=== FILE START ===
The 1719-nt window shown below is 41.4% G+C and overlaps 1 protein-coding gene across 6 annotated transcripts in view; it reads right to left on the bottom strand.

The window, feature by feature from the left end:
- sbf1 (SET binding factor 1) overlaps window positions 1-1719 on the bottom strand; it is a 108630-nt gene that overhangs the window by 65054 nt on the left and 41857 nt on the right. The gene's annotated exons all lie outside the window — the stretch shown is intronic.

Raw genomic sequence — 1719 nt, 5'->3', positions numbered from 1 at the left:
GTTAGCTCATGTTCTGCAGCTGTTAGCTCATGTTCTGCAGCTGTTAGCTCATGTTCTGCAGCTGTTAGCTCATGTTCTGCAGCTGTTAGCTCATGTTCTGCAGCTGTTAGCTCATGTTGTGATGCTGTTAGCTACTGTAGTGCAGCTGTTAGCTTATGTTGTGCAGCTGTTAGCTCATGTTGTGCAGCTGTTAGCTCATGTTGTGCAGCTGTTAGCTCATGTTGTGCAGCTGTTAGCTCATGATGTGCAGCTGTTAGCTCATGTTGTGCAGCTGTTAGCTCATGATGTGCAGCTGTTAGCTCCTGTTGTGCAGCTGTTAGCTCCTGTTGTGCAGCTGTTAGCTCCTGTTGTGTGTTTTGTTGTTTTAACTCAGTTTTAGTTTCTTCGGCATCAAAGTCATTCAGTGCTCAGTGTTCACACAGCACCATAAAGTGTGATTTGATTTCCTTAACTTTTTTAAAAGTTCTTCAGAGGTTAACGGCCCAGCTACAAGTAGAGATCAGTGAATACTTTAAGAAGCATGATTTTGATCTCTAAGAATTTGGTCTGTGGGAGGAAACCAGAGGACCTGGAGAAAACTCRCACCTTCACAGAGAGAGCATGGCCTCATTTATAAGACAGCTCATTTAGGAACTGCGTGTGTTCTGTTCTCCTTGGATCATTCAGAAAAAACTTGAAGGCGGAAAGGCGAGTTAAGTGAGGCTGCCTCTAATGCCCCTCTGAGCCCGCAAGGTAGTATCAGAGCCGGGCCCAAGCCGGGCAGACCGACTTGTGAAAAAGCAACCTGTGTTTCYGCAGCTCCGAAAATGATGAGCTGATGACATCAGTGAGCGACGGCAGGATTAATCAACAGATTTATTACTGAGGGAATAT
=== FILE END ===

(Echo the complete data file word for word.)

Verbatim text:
The 1719-nt window shown below is 41.4% G+C and overlaps 1 protein-coding gene across 6 annotated transcripts in view; it reads right to left on the bottom strand.

The window, feature by feature from the left end:
- sbf1 (SET binding factor 1) overlaps window positions 1-1719 on the bottom strand; it is a 108630-nt gene that overhangs the window by 65054 nt on the left and 41857 nt on the right. The gene's annotated exons all lie outside the window — the stretch shown is intronic.

Raw genomic sequence — 1719 nt, 5'->3', positions numbered from 1 at the left:
GTTAGCTCATGTTCTGCAGCTGTTAGCTCATGTTCTGCAGCTGTTAGCTCATGTTCTGCAGCTGTTAGCTCATGTTCTGCAGCTGTTAGCTCATGTTCTGCAGCTGTTAGCTCATGTTGTGATGCTGTTAGCTACTGTAGTGCAGCTGTTAGCTTATGTTGTGCAGCTGTTAGCTCATGTTGTGCAGCTGTTAGCTCATGTTGTGCAGCTGTTAGCTCATGTTGTGCAGCTGTTAGCTCATGATGTGCAGCTGTTAGCTCATGTTGTGCAGCTGTTAGCTCATGATGTGCAGCTGTTAGCTCCTGTTGTGCAGCTGTTAGCTCCTGTTGTGCAGCTGTTAGCTCCTGTTGTGTGTTTTGTTGTTTTAACTCAGTTTTAGTTTCTTCGGCATCAAAGTCATTCAGTGCTCAGTGTTCACACAGCACCATAAAGTGTGATTTGATTTCCTTAACTTTTTTAAAAGTTCTTCAGAGGTTAACGGCCCAGCTACAAGTAGAGATCAGTGAATACTTTAAGAAGCATGATTTTGATCTCTAAGAATTTGGTCTGTGGGAGGAAACCAGAGGACCTGGAGAAAACTCRCACCTTCACAGAGAGAGCATGGCCTCATTTATAAGACAGCTCATTTAGGAACTGCGTGTGTTCTGTTCTCCTTGGATCATTCAGAAAAAACTTGAAGGCGGAAAGGCGAGTTAAGTGAGGCTGCCTCTAATGCCCCTCTGAGCCCGCAAGGTAGTATCAGAGCCGGGCCCAAGCCGGGCAGACCGACTTGTGAAAAAGCAACCTGTGTTTCYGCAGCTCCGAAAATGATGAGCTGATGACATCAGTGAGCGACGGCAGGATTAATCAACAGATTTATTACTGAGGGAATAT